5 Habits that Create a Sense of Space

Last week was stuffed to the brim with meetings, classes, commitments, and deadlines. It was a highly productive week but one that I couldn’t repeat again this week, even if I wanted to. I fell asleep on the couch before 8 pm last night and woke up at 8:30 this morning, still in yesterday’s clothes. We live in a culture that places a ton of value on achievement. In my travels I’ve discovered that American’s are really in a category of their own when it comes to work. While I enjoy the feeling of accomplishment and look forward to celebrating a long, packed day with a cold beer and warm, fuzzy socks, I’ve started to become more observant of the impact long hours with no down time has on my overall well-being.

We all have a threshold – that line that when crossed, tips us over the edge. When I cross the line I lose focus, my posture gets slouchy, I'm unattached to others and disconnected to my words and actions. With my defenses down I eat shitty food and become closed off to my thoughts and emotions. I tune out because the alternative is to be aware, and I've lost the energy for awareness. Knowing when and how to back away requires simple choice making. Those of us with the “Yes” syndrome may find that pumping the brakes and choosing to stop is something that doesn’t happen overnight. Good habits require repetition and commitment. Nothing can replace an entire day off but the following are a few habits that can create space in an otherwise full day.

  1. Meditate. I'm just going to jump right in and start with a biggie. If you only pick one of these habits, let it be meditation! This ancient practice is one that is still around for a good reason. Research has proven that meditation can actually change your brain. Neuroplasticity is a fancy, scientific term to describe brain changes that occur in response to experience. Scientists once thought that the brain remained mostly static after childhood, but research has proven that new connections and pathways can continue to form throughout your lifespan with mental training. Meditation can alter the way that you think and perceive the world around you. Studies show that meditation increases focus and concentration, decreases stress levels in the body, and can help manage difficult emotions. Meditation cultivates our capacity toward kindness. When we meditate we connect at a deeper level to ourselves, others, and the world around us. AND, meditating when your on the cusp of a busy day can actually make you feel like you have more time. Don't get too caught up in duration. Instead, carve out a few minutes each morning and be consistent. Lead yourself or find a guide. Headspace is an app that offers mindfulness meditation that is guided - you can choose the length and pick a practice that suits you.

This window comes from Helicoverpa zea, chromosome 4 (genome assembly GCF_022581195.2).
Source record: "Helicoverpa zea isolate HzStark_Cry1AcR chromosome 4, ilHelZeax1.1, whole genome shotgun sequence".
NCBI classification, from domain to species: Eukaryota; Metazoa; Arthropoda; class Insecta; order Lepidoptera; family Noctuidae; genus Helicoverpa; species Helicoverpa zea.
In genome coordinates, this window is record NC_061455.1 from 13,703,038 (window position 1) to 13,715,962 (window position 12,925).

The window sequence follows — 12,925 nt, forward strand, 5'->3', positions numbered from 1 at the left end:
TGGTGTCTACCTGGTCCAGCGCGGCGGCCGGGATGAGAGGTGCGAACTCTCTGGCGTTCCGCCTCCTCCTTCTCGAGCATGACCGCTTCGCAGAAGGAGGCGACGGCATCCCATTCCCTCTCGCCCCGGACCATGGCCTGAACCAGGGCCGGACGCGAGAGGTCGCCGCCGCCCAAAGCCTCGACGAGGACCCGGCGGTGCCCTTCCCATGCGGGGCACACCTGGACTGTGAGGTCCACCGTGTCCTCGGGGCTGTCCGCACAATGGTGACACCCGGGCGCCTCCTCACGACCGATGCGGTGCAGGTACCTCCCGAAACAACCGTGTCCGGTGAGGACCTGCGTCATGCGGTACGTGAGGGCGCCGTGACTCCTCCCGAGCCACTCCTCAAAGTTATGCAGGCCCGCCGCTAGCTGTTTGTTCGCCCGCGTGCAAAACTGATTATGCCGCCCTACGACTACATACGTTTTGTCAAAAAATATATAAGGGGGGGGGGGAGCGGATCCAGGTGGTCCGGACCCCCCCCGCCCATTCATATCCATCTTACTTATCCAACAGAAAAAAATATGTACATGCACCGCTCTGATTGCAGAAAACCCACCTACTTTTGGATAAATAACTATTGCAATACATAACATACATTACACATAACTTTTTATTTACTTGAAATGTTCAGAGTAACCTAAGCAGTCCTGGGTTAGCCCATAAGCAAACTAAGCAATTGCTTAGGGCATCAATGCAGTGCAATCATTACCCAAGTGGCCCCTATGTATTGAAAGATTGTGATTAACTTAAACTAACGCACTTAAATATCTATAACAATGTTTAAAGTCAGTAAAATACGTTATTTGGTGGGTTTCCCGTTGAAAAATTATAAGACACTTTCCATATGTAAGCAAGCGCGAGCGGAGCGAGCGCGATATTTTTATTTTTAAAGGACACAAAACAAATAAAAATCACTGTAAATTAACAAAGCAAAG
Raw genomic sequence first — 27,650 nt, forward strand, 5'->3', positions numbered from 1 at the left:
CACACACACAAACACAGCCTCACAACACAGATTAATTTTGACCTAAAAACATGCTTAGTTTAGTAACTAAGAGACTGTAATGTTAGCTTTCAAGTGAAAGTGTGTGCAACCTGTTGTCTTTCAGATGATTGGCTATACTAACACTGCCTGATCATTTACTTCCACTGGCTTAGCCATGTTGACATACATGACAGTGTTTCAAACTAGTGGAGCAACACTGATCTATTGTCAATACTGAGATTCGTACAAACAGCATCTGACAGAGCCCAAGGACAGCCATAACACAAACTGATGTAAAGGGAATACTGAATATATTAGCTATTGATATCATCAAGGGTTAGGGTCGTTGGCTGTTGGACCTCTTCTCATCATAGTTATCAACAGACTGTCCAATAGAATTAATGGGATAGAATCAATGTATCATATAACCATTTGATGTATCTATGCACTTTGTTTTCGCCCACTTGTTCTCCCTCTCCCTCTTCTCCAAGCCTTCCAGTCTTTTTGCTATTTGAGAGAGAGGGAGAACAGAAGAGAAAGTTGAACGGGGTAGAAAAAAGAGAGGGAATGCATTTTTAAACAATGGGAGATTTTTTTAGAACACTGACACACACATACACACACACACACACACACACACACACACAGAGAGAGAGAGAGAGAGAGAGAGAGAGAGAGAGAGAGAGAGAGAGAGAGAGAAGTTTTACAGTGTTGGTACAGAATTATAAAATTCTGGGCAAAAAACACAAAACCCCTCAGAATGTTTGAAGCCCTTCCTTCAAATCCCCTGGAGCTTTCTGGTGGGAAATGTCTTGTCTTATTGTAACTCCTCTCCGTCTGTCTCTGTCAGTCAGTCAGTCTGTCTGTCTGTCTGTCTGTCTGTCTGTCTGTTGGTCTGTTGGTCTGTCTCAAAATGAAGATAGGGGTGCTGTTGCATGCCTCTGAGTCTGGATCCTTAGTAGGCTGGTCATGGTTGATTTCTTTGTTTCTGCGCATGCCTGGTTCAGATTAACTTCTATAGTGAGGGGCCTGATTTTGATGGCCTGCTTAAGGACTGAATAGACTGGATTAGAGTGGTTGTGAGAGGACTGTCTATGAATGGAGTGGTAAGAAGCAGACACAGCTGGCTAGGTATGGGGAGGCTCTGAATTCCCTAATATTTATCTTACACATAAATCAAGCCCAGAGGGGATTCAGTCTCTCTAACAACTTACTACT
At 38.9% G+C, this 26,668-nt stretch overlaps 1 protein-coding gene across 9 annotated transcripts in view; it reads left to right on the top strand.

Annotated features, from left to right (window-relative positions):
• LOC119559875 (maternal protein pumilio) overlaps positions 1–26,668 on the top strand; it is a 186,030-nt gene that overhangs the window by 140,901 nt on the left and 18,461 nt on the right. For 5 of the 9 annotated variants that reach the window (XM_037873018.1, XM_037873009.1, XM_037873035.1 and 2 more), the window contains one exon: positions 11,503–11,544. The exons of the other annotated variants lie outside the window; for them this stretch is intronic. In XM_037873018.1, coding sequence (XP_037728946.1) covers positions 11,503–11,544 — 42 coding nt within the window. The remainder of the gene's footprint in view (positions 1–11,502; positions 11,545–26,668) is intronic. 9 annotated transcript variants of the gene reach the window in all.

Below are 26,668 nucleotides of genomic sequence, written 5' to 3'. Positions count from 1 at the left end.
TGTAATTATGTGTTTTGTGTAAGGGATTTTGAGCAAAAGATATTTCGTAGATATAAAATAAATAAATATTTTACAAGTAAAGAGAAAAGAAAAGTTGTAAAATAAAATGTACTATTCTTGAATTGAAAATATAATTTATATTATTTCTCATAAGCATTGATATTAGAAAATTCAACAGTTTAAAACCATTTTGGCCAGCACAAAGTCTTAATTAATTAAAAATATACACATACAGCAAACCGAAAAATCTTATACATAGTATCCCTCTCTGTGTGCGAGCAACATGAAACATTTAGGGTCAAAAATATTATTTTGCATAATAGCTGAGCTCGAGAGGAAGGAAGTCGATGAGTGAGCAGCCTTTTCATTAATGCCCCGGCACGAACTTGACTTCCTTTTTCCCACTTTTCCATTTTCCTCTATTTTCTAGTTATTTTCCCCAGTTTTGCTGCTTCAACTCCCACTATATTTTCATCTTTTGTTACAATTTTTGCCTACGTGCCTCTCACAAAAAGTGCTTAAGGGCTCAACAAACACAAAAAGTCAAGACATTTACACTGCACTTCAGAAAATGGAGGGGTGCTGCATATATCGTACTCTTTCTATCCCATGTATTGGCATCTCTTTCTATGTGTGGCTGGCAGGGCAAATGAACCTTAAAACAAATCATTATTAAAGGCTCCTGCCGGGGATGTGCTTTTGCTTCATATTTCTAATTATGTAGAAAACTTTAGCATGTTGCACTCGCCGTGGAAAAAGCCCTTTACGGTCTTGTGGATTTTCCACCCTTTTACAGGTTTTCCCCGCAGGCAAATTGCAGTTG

2. Notice. Did you leave the house in a hurry? You can still meditate later, but for now just notice. Stop the habit of picking up your phone each time you have a spare second. Instead, can you just observe? See the details in the world around you. Notice that things aren't really moving fast at all. Observe your posture, your breath, and connect to the experience of being in your body. Simple awareness is a skill that we can hone anywhere, anytime.
  3. Breathe. You do it more than 20,000 times a day. I like to think of the breath as a doorway to the present moment. The brain is a chatter box that pulls us right out of experience and into a place that's not real. When we concentrate on the breath, and on taking deeper breaths, it's like hitting the re-set button. Breathing slow, from the belly calms the central nervous system. Two minutes can leave you feeling completely relaxed and refreshed. Click here to read how. 
  4. Get Outside. Take a walk or go stand in a patch of sunlight. Time outside clears the head and can make you feel more connected.
  5. Practice Yin Yoga. I could talk about the importance of the Yin practice all day long but ultimately, it's a practice of being still. When we are still we create opportunity for space - space to meet and tend to ourselves; space for rest and renewal; space to open physically, mentally, and emotionally. If you want to learn more about Yin, read on! Several of my posts here are dedicated entirely to the Yin practice.